Best Beverages for Health and Hydration
In the summer months, being mindful of your hydration is more important than ever. It is also important to remember that while drinking fluids is essential for hydration, they don’t fill you up and keep you satisfied like foods do. Drinking fluids that contain calories can lead to consuming more calories and sugar in a day than you need and lead to unwanted weight gain. People don’t tend to compensate by eating less food when they drink their calories. The Canadian Beverage Associations’(CBA) Balance Calories Initiative is aiming to reduce the number of calories that Canadians ingest from liquid refreshment beverages (LRBs) over the 2015 to 2025 time period.
According to Statistics Canada’s Canadian Community Health Survey-Nutrition, Canadian’s consumption of calories from beverages has decreased from 2004 to 2015 by 20% and decreased again by 10% from 2015 to 2018 since the start of the initiative. In 2015 Canadians reported consuming 275 calories per day from beverages. In a 2000 calorie diet this represents almost 14% of calories consumed. The beverages included milk, juice, sugar sweetened beverages, diet beverages, coffee, tea, pop and flavoured waters. The CBA is aiming for an additional 10% decrease by 2025. The data shows a reduction in sugar sweetened beverage intake in addition to a greater reduction in milk and juice with a significant increase in water consumption. The most recent data show a significant increase in non-caloric sparkling flavoured waters.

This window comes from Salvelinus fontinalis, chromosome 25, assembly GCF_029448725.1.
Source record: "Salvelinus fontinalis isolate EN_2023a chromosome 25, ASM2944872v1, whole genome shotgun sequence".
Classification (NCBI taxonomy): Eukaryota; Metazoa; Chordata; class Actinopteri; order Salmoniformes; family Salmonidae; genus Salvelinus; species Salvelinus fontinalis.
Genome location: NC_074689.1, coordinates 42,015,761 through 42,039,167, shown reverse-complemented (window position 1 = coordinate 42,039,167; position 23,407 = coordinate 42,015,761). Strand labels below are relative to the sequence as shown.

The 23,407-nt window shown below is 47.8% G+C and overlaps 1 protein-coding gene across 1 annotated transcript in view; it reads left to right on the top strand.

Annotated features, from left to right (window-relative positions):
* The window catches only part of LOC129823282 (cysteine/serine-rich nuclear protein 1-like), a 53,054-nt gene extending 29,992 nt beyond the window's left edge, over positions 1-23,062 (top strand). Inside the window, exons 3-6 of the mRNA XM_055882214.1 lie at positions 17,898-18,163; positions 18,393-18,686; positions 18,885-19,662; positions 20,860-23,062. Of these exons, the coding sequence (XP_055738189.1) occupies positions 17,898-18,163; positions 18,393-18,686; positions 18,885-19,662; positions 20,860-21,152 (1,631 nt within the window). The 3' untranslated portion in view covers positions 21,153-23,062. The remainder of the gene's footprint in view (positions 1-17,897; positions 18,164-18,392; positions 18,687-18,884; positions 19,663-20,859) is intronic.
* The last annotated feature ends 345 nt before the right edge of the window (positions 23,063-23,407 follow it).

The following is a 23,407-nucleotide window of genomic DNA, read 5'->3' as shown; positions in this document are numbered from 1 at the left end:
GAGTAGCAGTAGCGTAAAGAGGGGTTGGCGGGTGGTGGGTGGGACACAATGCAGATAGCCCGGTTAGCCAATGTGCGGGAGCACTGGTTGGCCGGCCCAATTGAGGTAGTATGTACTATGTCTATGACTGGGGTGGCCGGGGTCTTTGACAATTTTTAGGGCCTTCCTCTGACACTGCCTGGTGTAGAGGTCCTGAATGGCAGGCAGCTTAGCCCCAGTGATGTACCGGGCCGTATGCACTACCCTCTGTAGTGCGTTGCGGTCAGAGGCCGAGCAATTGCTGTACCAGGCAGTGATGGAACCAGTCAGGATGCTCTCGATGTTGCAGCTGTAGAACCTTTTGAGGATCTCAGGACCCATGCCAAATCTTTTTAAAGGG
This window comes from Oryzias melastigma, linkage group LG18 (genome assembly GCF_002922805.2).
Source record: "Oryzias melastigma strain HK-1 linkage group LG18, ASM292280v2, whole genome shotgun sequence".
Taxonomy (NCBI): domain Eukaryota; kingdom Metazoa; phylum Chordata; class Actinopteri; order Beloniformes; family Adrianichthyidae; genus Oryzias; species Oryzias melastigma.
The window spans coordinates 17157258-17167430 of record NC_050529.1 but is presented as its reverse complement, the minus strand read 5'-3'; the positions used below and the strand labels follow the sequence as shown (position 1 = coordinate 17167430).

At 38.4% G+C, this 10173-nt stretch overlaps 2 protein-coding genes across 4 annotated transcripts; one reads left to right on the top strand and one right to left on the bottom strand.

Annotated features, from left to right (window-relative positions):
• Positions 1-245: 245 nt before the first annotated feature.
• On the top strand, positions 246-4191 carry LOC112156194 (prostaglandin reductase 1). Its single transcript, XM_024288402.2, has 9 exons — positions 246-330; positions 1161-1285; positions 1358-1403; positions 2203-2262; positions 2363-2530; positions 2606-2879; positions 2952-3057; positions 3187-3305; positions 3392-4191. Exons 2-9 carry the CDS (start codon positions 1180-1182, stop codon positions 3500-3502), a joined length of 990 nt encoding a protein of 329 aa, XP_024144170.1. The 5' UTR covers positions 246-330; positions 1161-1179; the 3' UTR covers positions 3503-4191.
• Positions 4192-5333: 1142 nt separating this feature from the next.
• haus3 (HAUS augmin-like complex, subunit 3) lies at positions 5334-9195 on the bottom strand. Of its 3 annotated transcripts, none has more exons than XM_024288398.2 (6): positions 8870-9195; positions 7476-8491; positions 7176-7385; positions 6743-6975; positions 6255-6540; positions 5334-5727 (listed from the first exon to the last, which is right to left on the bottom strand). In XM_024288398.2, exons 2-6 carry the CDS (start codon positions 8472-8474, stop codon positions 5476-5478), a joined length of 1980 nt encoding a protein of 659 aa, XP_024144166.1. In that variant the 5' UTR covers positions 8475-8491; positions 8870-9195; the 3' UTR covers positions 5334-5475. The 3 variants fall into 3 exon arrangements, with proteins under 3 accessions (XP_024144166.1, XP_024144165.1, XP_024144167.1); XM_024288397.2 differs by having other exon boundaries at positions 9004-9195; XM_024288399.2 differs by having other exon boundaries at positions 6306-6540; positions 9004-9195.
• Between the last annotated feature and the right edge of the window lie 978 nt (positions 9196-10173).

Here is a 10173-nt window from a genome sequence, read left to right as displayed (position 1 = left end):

How much fluid do we need and what happens if we don’t get enough? We need water to help maintain normal body temperature, for nutrient absorption, removal of waste and electrical transmission of messages to the brain, to name a few. Not drinking enough fluid is associated with a higher risk of kidney stones and chronic dehydration is associated with higher risk of bladder cancer. When you are 2% dehydrated your performance in sports is reduced by 10%. Do you actually need 8 cups a day? No, some need 4 cups and others may need 16. If you eat a lot of fruit and vegetables, and watery foods like soup and yogurt you can drink less fluid. If you exercise and sweat a lot you need more. You can monitor your hydration status by the colour of your urine. Pale yellow or clear means you are well hydrated and bright yellow means you are not (or you just took a B vitamin supplement which can turn urine bright yellow). A good estimate is to consume 1 ml of water for every calorie you consume.
Best Beverage Options:
Water is by far your best choice of beverage. It is economical, calorie-free and sugar-free. It is widely available and locally sourced and tastes great. You can spruce it up with mint and cucumber or lemon and raspberries. Add ice cubes or drink it warm.
Tea and Coffee
Although neither provide calories when consumed black, tea and coffee are not the next best fluid to water. True we want to cut the calories coming from beverages, but these bevies are also low in nutrients. They are good water replacements in moderation if unsweetened and tea does have heart health benefits.
Sparkling flavoured water